At the culmination of four years study and two masters degrees—through which I had the privilege to learn from some of the best minds in our field—I was frustrated. The practical difficulty of coming to terms with the vast existential challenges of our era, many of which may come to challenge our cultural survival, often pushes design to opt for myopic, more easily marketed, or unrealistic solutions. My thinking is preoccupied with the reality of accelerating inequality, rampant environmental injustice, and design stasis in the face of climate change that demands tactical adaptation.
In the Spring 2014 Advanced Project Design Studio I was fortunate to benefit from the wise mentorship of Professor David Meyer, who gave me free reign to explore the potentials of our practice in a tradition of art through rigor. The result was simultaneously a design project, a study through painting, and perhaps, humbly, poetic.
Landscape architecture must help our communities confront the coming challenges of our era with ever decreasing resources. Respect, restraint, and honesty should be valued above the panacea solutionism which has been a trend of practice in recent years. The 16th Street Station studio project addresses a site in a neglected corner of poverty-stricken West Oakland. Here, disenfranchised communities are being displaced to accommodate a growing high income workforce while sea level rise and particulate pollution disproportionately affect the same neighborhoods. An abandoned and collapsing historic (1912) Beaux Arts train station sits in an empty field upon toxic bay fill, aside one of the largest freeways in the country (I-80). How can Oakland remediate this building, declared too expensive to repair, while also improving air quality in heavily impacted neighborhoods, and creating a park that pays homage to this grand building? Minimalism and a preference for maintenance before formal design strategies, guides the project.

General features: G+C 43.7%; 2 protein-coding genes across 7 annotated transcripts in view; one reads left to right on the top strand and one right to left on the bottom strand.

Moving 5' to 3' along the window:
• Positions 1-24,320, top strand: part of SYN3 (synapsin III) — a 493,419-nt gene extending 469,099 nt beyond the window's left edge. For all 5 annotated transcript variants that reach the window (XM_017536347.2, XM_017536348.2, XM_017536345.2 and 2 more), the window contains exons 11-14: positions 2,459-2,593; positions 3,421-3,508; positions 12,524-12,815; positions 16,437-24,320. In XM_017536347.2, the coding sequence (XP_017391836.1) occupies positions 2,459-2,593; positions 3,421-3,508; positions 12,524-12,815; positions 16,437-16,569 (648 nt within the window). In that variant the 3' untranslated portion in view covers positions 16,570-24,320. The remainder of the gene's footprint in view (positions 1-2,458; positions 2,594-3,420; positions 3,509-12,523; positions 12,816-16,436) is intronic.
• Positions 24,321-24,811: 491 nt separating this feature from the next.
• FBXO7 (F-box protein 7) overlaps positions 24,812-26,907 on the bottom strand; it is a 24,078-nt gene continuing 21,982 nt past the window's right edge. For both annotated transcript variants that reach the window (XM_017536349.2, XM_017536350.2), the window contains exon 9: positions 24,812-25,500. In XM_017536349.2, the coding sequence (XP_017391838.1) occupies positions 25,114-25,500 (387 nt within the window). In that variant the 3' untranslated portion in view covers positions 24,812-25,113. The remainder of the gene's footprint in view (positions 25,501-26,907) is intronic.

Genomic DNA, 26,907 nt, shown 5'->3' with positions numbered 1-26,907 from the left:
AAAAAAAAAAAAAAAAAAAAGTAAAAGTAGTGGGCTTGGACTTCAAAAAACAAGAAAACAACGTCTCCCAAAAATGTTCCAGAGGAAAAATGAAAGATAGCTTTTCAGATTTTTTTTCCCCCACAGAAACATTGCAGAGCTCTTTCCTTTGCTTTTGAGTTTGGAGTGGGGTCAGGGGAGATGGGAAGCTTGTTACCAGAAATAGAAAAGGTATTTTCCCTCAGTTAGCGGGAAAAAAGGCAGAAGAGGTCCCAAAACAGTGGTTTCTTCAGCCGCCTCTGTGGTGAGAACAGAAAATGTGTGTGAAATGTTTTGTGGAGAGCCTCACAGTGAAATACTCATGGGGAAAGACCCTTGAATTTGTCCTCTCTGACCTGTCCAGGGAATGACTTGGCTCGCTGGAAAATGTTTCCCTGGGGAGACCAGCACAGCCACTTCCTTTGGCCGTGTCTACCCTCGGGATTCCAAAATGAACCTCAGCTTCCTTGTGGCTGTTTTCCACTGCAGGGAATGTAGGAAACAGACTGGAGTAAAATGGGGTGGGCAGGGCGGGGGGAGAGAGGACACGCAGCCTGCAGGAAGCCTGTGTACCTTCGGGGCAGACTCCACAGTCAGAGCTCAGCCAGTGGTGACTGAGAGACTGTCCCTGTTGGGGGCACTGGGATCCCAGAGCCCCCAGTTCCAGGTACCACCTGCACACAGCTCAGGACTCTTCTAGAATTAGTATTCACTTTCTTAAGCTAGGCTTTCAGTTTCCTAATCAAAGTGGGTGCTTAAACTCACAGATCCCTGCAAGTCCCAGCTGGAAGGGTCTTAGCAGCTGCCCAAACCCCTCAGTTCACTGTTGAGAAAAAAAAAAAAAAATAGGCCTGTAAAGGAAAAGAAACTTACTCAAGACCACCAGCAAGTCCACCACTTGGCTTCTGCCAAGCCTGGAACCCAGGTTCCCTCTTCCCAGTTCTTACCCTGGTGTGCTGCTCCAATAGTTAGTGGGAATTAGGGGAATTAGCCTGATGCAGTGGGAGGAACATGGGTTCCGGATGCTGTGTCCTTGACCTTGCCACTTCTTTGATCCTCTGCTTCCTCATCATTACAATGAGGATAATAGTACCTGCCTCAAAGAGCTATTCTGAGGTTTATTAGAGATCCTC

Currently, the existing site is guarded 24/7 by a city funded private security guard. The project inverts this defensive approach and instead proposes that a caretaker live on site, acting as an advocate for the landscape. The site is thus maintained in an early French agrarian tradition of productive forests, but is wholly modern in its planting approach and intents.
The project seeks to ameliorate the major environmental and social challenges to West Oakland. Sustainability is found in the mitigation of particulate pollution, phytoremediation of the soil, and the preclusion of scheduled high-end development which would irreparably change neighborhood character. The plan acknowledges demonstrable shifts in the landscape over time, with a drainage plan that assumes an eventual marshland landscape where mature trees become rampikes and a living clock for a community threatened by rising tides. The plan encourages community participation with elements constructed by local craftspeople using materials found on site.
The 16th Street Station proposed design has been well-received and hopefully contributes to the expansion of the perceived limits of our practice. I was honored to receive recognition from the American Society of Landscape Architects with an Honor Award in General Design, 2014. I remain indebted to the faculty at the CED who challenged me to expand the limits of my practice and encouraged me to remain true to the larger philosophies I hold as a designer.